35 actions relate to the lifecycle of products within key value chains, like plastics, textiles, packaging, batteries, automobiles and electronics. There will be mandatory requirements for recycled content, specifically concerning the intentional and unintentional release microplastics, e.g. relating to textiles, tires and pellets. The E.C. is launching a study to determine what kinds of measures should be taken and legislation proposed.
Of the many issues they are discussing concerning the implementation of the SUP Directive, one of the most complex is the definition of plastics and SUP. This will be announced soon. The E.C. is also discussing the issue of bio-based and biodegradable plastics, which are considered to be the same as plastics under the SUP Directive. “The Plastics Strategy is not against plastics—just single-use,” Mr. Lemos stressed. “The E.C. thinks that plastics have a role in the economy, such as in transport—cars, planes, even boats, which are made of plastic. They reduce weight and increase durability, and that is not a bad thing.”
What does the Plastics Strategy mean for the tape industry?
“As I said, there are uses for plastics that need to continue, and the classes of use of the products of the tape industry will be needed,” commented Mr. Lemos. “Mainly in the question of films, we must see how we can promote recycled content—and its collection—and reduce the quantity of use. I think there will be a function and an incentive for this.”
What are the main challenges that the CEAP creates for manufacturers?
“One of the main, flagship actions of the CEAP involves the product initiative, which is to try to put products on the European market that are more durable and usable,” Mr. Lemos remarked. “This is a challenge for all products.” He added that traceability of product contents, i.e. the elements they contain, such as chemicals, and whether they are recyclable, will be a big issue.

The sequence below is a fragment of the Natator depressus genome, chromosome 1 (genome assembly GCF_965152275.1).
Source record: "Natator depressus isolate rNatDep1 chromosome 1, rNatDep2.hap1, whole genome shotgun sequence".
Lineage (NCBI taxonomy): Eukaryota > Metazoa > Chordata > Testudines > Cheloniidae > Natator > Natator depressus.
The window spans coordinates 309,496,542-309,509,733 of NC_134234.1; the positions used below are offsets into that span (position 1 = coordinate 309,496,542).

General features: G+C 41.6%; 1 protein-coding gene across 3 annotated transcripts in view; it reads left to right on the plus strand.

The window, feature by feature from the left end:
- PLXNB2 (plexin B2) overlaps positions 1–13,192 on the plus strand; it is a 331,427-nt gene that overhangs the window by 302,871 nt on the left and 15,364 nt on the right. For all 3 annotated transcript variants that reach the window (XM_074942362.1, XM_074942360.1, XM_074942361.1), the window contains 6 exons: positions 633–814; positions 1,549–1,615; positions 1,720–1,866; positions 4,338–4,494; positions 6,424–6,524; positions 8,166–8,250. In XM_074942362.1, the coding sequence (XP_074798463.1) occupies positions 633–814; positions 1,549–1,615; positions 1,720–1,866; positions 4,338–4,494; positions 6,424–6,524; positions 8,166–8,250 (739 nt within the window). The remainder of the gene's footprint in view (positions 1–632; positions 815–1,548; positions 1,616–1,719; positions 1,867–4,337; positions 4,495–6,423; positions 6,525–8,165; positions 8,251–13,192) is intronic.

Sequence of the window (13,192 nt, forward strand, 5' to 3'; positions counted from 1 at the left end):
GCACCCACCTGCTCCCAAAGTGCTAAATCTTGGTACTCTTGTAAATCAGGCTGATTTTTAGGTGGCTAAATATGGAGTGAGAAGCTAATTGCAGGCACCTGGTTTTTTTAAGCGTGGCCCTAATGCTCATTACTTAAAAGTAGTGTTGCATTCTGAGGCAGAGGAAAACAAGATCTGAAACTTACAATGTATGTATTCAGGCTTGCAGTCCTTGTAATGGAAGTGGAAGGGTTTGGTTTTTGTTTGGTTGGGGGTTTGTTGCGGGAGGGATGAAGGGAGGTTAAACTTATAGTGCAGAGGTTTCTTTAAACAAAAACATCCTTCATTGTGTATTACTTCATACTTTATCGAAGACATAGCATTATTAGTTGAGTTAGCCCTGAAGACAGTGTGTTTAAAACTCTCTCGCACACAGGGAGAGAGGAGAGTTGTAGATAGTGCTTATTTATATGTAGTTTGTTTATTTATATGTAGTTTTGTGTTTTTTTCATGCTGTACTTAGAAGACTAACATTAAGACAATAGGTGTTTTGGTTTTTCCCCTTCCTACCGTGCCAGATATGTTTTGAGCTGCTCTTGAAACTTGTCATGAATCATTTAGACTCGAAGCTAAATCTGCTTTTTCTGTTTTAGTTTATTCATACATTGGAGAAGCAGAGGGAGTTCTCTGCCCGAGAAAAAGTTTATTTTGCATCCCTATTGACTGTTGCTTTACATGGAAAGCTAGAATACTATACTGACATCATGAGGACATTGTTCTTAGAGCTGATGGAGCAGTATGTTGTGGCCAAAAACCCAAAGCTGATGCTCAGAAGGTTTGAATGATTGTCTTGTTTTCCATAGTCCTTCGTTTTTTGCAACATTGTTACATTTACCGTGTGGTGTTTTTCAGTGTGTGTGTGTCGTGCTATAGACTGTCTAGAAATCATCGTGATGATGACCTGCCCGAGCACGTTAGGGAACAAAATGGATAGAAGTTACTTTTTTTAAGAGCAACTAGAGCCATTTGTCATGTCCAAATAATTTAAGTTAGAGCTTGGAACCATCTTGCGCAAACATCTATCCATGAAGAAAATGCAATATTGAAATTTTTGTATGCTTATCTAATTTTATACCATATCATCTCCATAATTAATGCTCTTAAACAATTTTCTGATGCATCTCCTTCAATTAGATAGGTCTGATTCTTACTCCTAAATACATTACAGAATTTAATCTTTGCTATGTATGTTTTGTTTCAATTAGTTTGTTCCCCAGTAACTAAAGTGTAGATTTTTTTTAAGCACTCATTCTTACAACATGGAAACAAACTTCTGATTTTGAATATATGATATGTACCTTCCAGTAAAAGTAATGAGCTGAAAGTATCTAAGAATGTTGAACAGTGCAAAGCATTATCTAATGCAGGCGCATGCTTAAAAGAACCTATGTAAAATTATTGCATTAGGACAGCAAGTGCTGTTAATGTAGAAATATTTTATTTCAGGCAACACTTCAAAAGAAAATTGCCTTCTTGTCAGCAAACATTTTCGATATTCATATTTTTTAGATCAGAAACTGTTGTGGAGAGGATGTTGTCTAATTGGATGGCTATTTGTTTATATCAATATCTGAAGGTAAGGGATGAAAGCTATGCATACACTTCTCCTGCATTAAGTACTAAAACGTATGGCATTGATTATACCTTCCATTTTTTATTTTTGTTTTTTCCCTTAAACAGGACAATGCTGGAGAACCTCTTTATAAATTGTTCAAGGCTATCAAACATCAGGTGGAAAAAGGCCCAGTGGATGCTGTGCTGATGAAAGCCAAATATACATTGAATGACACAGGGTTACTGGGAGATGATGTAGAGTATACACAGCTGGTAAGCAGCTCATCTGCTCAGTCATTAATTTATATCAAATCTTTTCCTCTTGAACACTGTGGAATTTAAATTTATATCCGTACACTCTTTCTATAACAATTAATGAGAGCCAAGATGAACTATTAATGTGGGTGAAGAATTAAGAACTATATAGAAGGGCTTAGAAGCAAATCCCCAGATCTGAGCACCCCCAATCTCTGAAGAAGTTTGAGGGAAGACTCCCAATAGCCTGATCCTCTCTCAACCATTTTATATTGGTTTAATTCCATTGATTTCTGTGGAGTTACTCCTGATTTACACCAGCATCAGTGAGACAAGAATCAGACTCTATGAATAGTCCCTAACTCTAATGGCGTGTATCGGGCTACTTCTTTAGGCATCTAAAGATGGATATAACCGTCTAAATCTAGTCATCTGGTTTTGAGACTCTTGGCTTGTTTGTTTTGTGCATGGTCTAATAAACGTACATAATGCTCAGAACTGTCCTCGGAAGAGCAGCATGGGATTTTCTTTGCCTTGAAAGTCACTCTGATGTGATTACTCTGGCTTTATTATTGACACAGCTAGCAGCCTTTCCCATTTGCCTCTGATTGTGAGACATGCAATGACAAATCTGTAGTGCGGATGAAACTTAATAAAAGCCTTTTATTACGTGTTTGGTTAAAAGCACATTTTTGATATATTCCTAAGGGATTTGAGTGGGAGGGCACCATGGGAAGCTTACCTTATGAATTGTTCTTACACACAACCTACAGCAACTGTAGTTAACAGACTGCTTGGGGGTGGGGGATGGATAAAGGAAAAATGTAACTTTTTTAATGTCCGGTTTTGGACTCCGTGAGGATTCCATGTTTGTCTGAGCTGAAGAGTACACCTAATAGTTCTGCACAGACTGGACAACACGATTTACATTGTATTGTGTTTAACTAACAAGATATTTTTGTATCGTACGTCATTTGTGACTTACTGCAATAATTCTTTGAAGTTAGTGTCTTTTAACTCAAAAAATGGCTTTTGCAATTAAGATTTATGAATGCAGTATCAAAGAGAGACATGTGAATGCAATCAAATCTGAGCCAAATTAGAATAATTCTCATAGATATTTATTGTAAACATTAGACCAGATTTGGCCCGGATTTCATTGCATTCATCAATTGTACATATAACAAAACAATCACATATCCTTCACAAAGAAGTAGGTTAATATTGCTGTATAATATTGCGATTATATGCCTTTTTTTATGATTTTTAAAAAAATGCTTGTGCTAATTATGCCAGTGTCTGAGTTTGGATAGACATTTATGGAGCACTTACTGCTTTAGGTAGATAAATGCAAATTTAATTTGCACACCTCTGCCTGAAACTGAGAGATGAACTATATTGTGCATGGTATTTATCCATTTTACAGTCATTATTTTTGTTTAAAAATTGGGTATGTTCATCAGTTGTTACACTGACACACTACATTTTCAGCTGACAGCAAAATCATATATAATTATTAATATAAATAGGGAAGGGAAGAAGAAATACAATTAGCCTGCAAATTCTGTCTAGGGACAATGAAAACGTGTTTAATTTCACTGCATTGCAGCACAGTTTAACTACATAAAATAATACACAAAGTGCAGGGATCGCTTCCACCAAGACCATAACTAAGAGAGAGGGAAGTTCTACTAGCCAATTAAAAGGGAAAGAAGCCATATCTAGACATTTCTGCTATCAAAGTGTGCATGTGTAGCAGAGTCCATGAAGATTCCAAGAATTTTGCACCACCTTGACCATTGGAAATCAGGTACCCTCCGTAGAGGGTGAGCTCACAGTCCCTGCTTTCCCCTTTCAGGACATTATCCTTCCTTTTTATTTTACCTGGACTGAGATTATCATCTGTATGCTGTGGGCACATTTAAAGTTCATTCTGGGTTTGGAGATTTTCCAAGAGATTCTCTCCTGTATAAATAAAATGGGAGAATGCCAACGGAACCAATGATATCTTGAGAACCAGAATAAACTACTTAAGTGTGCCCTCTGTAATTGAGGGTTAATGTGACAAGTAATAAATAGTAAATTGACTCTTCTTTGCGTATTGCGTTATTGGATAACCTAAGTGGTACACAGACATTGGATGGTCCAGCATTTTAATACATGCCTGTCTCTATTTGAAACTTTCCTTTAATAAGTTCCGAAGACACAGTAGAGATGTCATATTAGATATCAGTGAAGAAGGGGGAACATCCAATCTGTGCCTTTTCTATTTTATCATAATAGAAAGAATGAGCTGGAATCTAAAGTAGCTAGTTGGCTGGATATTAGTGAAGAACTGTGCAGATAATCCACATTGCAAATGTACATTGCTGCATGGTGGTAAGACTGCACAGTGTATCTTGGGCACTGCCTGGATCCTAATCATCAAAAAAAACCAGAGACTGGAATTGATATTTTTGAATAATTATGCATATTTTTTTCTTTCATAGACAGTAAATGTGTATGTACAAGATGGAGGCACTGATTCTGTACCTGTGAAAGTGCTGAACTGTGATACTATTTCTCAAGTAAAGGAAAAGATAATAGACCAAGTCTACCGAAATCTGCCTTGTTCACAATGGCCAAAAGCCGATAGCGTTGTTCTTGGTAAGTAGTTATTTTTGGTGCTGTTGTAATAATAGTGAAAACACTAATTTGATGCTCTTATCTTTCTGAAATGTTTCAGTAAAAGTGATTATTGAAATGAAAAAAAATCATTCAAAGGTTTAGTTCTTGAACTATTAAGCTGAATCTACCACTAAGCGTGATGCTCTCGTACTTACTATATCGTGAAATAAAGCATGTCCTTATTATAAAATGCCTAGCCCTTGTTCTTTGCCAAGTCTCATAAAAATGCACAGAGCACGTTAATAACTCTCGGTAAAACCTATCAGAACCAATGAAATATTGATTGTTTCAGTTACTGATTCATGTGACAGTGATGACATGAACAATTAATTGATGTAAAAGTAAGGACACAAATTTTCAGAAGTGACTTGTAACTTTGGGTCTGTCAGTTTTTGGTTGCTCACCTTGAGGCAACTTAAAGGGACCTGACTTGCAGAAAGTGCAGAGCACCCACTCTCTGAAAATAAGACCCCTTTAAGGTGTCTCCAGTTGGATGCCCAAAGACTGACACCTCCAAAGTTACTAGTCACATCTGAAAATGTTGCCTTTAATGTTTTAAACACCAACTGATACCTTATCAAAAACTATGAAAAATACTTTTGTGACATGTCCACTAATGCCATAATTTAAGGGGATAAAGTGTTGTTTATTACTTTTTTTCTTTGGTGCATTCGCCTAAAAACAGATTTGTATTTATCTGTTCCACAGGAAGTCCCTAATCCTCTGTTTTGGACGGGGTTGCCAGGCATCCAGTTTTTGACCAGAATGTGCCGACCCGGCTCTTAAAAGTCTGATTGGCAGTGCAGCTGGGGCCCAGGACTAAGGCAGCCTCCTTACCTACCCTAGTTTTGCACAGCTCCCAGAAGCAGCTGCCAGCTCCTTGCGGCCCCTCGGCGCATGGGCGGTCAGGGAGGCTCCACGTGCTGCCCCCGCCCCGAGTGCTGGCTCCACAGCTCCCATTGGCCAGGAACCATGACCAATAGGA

Other initiatives within the CEAP have to do with consumer protection. The E.C. aims to create legislation that requires companies to use a standardised method to demonstrate green claims they make about their products put on the E.U. market. There is the Product Environmental Footprint (PEF), which will also be related to E.U. Ecolabel.
Waste Framework Directive (WFD)
Within the WFD, which was amended in 2018, the E.U. has an ambitious target for packaging recycling of 55% by 2030. The Plastics Strategy has an annex of 48 actions, and there are many studies in development on how to implement these.
Circular Plastics Alliance (CPA)
One of the outcomes of the Plastics Strategy—with the launching of a pledging campaign to increase the recycled content in plastic products that fell short—was the creation of the Circular Plastics Alliance. In striving to overcome the obstacles to achieve more recycled content, the CPA aims to boost the E.U. market for recycled plastics to 10 million tonnes by 2025. The Alliance covers the full plastics value chains and includes over 175 organisations representing industry, academia and public authorities. New stakeholders can join the alliance by signing its declaration.
Plastic-based own resource
“Getting the economic stress right in the framework of the E.U. budget,” Mr. Lemos said, “we are still in ongoing discussions about a plastics own resource, which, under the Packaging and Packaging Waste Directive, can contribute to reduce pollution from plastic packaging waste.” An Own Resource which is based on a national contribution (not a tax) proportional to the quantity of plastic packaging waste that is not recycled in each Member State will provide an incentive to reduce the consumption of single-use plastics, foster recycling and boost the circular economy. At the same time, MSs will be free to take the most suitable measures to achieve those goals, in line with the principle of subsidiarity.
In July 2020, the European Council established a correction mechanism to take account of the impact of the Own Resource contribution on lower-income MSs, i.e. MSs that had a GNI per capita below the E.U. average in 2017. Negotiations are ongoing.